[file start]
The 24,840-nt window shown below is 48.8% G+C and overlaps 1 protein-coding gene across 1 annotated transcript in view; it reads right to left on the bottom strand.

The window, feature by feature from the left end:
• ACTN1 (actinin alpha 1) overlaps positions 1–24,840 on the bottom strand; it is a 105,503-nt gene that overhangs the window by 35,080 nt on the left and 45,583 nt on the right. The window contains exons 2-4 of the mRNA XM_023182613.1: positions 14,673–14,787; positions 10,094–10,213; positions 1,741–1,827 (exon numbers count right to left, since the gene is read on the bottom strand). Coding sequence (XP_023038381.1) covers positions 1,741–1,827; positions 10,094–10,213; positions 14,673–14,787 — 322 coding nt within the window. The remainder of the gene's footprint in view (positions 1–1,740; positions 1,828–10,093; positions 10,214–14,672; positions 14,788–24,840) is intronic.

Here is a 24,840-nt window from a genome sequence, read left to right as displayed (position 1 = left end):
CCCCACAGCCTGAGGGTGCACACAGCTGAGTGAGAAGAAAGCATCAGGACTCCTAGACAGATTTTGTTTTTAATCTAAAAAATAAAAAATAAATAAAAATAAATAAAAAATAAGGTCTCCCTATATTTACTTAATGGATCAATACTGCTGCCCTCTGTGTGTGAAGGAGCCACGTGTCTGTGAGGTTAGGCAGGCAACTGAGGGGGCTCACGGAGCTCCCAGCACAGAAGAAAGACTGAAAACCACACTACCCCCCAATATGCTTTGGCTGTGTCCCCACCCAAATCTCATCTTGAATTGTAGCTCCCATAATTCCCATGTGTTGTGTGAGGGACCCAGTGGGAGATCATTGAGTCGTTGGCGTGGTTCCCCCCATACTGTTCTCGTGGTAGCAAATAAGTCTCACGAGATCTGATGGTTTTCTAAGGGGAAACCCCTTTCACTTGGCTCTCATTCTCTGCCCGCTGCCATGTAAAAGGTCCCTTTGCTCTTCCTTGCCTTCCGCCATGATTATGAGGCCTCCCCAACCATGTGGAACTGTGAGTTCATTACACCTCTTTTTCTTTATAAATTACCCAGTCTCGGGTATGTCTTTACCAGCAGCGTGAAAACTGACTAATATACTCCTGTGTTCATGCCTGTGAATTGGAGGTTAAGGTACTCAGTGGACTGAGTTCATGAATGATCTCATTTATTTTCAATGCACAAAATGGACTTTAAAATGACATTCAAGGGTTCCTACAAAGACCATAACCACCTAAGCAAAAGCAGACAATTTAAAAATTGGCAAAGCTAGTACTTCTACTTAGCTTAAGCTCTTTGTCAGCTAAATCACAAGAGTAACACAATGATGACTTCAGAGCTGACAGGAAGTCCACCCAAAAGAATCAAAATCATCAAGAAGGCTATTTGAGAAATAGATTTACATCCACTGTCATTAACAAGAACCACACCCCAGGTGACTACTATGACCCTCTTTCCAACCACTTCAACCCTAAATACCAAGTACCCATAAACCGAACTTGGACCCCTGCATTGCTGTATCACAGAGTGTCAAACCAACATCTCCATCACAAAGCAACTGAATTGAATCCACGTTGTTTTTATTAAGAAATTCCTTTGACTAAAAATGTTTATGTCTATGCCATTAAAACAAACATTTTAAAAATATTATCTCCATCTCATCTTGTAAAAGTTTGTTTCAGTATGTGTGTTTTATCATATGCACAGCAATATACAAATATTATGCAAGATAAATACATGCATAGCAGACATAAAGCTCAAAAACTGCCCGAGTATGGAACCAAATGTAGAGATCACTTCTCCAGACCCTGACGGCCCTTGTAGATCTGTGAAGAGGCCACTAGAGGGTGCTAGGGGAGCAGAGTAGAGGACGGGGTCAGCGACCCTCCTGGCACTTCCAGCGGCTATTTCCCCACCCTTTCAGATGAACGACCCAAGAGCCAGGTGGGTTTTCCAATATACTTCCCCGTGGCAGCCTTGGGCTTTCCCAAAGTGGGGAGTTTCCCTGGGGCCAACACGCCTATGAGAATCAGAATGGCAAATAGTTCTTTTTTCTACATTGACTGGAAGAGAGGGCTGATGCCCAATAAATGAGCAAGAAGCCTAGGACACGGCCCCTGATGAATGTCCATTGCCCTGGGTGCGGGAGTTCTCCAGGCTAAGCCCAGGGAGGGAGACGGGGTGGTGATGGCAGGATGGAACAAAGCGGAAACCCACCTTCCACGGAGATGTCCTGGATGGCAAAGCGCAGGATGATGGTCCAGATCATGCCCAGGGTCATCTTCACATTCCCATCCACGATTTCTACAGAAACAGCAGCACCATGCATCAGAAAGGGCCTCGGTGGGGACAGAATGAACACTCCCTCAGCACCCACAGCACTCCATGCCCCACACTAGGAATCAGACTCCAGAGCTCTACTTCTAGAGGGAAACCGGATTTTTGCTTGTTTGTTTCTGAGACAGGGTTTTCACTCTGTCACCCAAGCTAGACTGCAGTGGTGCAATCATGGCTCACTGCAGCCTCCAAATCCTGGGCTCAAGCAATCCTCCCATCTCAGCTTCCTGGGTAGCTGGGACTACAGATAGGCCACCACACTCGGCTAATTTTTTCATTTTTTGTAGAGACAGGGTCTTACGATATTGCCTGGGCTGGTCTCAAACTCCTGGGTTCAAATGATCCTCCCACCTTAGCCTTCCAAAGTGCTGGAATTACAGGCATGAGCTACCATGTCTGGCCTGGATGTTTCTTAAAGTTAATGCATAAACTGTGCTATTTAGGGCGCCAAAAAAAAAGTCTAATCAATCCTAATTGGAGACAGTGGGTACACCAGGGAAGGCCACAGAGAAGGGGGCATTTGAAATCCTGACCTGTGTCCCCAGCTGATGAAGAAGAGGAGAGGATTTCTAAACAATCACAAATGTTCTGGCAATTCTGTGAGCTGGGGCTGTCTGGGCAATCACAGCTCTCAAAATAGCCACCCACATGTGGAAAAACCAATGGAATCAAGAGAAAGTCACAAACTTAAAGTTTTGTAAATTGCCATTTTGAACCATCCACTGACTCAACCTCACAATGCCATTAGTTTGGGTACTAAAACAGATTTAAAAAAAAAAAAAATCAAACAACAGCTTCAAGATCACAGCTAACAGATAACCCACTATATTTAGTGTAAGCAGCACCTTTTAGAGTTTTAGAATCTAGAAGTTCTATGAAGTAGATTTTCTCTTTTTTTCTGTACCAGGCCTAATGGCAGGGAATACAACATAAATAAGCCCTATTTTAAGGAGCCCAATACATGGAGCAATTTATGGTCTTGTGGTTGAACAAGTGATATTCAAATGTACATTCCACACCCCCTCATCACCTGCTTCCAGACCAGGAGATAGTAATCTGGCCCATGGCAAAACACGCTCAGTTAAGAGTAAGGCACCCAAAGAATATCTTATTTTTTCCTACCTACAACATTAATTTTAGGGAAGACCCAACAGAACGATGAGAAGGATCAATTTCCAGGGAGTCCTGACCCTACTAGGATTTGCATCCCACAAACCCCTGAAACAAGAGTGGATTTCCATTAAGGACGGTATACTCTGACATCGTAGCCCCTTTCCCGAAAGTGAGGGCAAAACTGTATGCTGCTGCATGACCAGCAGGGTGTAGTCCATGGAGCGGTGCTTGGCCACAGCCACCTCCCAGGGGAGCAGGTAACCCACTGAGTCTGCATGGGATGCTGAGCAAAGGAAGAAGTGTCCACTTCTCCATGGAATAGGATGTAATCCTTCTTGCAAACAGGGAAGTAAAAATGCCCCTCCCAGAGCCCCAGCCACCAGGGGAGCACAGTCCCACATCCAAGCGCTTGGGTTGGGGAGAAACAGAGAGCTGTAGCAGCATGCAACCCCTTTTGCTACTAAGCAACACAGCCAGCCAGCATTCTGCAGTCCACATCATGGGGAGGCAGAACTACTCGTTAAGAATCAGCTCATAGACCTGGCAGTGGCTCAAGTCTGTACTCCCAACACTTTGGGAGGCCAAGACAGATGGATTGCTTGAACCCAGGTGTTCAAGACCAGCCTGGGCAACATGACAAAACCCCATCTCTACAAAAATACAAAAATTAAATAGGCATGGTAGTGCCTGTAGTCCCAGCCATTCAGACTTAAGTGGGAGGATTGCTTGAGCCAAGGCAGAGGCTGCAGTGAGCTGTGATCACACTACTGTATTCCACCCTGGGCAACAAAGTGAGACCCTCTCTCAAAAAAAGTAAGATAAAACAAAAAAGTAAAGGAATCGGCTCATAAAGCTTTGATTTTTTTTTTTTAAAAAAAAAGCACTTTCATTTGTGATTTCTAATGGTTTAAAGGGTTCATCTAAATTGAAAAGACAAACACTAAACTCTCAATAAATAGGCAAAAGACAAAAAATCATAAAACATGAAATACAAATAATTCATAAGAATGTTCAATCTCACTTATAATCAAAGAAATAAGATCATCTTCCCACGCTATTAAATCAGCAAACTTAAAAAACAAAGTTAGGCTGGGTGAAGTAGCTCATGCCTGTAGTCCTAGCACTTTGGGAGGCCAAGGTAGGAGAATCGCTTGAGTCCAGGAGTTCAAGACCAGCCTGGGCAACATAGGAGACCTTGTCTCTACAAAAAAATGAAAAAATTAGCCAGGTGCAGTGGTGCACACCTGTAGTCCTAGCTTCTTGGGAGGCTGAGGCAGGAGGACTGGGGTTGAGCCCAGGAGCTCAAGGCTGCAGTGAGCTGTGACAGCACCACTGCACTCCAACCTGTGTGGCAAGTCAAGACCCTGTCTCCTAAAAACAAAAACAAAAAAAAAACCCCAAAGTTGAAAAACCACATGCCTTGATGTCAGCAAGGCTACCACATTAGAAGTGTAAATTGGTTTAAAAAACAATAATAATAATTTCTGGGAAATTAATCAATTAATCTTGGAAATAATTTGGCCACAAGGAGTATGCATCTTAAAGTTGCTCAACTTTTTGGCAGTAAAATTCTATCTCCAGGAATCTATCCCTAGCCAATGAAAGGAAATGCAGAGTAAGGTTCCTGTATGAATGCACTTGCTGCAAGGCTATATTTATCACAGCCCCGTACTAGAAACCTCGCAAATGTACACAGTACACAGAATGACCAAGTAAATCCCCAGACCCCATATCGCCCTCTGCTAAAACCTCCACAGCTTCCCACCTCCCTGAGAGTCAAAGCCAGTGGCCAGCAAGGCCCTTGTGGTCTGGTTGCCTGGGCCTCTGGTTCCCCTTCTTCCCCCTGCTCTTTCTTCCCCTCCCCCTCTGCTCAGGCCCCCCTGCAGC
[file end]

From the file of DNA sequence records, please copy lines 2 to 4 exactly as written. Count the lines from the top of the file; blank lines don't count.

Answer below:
The window, feature by feature from the left end:
• ACTN1 (actinin alpha 1) overlaps positions 1–24,840 on the bottom strand; it is a 105,503-nt gene that overhangs the window by 35,080 nt on the left and 45,583 nt on the right. The window contains exons 2-4 of the mRNA XM_023182613.1: positions 14,673–14,787; positions 10,094–10,213; positions 1,741–1,827 (exon numbers count right to left, since the gene is read on the bottom strand). Coding sequence (XP_023038381.1) covers positions 1,741–1,827; positions 10,094–10,213; positions 14,673–14,787 — 322 coding nt within the window. The remainder of the gene's footprint in view (positions 1–1,740; positions 1,828–10,093; positions 10,214–14,672; positions 14,788–24,840) is intronic.

Here is a 24,840-nt window from a genome sequence, read left to right as displayed (position 1 = left end):